In general, a collaborative IT system can be understood as a distributed system with a particular purpose, where users with different roles collaborate to achieve a common goal. Examples include university research collaboration, public transport and e-government. In the example of health IT, a medical practice might have an IT system where a patient makes an appointment, medical records are inspected and updated, treatment decisions are made and recorded, and the patient may be referred to a specialist.

IT resilience and dependability
The resilience of an IT system is its capability to satisfy service requirements if some of its components fail or are changed. If parts of the system fail due to faults, design errors or cyber-attack, the system continues to deliver the required services. Similarly, if a software update is made, the system services should not be adversely affected. Resilience is an important aspect of dependability, which is defined precisely in terms of availability, reliability, safety, security and maintainability [Avizienis et al. 2004]. Importantly, dependability is not just about resilience, but also about trust and integrity.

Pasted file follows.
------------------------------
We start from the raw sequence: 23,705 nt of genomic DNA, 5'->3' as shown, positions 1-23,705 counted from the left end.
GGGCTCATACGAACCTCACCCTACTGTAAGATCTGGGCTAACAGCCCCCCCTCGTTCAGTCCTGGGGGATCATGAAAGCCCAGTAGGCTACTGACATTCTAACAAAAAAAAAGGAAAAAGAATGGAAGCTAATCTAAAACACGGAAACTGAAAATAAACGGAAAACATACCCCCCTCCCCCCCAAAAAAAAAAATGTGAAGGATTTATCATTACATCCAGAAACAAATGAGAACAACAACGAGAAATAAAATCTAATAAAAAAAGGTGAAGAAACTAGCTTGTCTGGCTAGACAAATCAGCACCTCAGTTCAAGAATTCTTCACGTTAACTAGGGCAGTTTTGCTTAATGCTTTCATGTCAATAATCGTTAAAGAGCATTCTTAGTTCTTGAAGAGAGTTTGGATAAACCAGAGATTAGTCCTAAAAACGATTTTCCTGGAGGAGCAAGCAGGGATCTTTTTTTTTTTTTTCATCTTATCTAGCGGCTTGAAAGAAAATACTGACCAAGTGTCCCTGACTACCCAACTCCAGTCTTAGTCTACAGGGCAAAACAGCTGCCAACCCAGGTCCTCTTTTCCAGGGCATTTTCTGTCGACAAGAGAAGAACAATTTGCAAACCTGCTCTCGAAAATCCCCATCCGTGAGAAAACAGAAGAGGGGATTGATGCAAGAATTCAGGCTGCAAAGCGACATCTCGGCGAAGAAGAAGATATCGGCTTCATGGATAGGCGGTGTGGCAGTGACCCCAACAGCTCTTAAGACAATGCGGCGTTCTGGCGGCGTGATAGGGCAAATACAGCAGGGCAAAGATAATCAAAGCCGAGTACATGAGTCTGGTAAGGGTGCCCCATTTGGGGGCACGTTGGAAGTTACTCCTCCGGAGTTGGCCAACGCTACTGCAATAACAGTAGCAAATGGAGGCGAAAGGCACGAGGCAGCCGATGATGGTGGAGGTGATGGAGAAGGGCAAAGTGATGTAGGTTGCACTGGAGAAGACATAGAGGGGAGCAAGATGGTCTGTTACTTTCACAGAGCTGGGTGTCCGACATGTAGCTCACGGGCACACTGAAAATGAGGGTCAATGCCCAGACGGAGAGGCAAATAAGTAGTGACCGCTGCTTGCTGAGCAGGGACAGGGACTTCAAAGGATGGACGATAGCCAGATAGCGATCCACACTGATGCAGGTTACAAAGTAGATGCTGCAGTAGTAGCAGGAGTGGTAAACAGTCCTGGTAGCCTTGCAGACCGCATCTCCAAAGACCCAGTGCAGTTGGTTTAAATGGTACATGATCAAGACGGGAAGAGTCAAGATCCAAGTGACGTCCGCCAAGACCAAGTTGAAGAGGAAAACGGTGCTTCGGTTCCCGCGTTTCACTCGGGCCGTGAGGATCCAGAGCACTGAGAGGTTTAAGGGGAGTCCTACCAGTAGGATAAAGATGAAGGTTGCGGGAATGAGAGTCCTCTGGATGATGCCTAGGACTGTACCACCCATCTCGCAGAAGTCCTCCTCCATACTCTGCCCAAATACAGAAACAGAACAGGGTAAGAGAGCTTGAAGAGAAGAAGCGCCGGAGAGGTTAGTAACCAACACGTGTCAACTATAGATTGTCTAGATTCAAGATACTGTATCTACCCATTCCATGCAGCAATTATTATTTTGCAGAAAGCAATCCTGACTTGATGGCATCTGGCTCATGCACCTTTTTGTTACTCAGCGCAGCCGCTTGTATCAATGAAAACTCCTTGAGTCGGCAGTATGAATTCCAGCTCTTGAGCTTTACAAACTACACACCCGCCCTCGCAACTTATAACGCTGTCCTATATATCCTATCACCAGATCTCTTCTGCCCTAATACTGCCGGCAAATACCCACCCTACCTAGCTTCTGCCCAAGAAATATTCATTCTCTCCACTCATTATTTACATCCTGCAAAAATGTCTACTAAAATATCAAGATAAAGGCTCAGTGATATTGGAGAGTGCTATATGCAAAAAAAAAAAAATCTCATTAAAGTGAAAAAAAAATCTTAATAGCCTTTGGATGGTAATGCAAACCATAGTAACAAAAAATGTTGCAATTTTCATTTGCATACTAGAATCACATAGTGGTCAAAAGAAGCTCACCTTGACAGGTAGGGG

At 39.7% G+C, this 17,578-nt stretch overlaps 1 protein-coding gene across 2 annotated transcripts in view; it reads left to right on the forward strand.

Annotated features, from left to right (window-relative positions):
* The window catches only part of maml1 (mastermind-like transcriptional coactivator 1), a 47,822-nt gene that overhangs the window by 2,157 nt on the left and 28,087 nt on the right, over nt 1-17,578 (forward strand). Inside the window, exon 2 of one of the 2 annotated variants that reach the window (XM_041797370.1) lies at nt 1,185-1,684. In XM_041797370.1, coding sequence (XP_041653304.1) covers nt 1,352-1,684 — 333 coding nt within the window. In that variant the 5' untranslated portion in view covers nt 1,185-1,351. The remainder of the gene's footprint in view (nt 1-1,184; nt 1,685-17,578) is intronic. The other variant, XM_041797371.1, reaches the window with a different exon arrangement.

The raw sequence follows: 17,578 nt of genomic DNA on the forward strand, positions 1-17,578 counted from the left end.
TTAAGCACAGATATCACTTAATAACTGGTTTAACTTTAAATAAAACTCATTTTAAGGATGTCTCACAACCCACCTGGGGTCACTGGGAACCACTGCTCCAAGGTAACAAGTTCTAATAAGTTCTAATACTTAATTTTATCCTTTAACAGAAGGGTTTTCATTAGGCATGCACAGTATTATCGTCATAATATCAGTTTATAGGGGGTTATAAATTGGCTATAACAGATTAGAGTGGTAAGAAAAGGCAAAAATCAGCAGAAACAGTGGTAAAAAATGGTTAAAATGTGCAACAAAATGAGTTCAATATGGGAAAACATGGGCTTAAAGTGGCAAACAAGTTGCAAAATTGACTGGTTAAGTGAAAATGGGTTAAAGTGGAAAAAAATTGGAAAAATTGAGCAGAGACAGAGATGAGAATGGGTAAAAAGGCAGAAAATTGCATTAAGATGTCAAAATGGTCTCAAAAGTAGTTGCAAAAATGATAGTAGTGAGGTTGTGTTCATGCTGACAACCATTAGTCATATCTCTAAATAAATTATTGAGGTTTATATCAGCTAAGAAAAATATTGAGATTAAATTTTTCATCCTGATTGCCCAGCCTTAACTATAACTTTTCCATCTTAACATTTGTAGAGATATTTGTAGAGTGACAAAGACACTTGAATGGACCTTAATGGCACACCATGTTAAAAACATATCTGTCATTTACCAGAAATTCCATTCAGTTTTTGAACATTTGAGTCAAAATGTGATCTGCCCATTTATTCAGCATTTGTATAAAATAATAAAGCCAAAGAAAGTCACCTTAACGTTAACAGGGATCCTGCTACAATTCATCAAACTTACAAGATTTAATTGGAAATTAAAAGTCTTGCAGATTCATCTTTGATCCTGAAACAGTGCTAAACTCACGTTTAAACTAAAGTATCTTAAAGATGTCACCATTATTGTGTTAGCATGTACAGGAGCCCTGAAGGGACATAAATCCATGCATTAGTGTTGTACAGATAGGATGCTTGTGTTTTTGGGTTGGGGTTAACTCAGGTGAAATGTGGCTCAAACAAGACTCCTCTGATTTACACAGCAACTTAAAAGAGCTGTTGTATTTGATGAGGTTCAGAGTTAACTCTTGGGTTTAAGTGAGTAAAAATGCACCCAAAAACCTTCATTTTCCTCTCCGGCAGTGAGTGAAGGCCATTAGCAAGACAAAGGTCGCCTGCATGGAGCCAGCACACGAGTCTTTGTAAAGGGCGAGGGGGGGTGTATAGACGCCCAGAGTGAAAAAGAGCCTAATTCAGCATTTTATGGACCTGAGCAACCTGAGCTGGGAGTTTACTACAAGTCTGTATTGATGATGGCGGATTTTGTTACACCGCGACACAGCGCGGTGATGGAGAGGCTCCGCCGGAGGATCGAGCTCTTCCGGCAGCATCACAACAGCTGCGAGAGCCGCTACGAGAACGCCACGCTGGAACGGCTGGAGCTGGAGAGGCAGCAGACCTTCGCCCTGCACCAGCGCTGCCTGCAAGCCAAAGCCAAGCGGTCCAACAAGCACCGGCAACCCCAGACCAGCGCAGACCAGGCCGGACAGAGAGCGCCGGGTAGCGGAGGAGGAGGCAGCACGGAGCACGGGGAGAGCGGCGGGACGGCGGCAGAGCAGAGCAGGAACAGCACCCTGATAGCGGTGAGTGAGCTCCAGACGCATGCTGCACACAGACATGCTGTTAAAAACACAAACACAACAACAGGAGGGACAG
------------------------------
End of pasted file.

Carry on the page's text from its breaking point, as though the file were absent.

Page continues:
IT dependability is usually understood on a technical level (the network or the software) and does not consider the design of the organisation (for example, if an error occurs due to lack of training).

Organisational resilience and dependability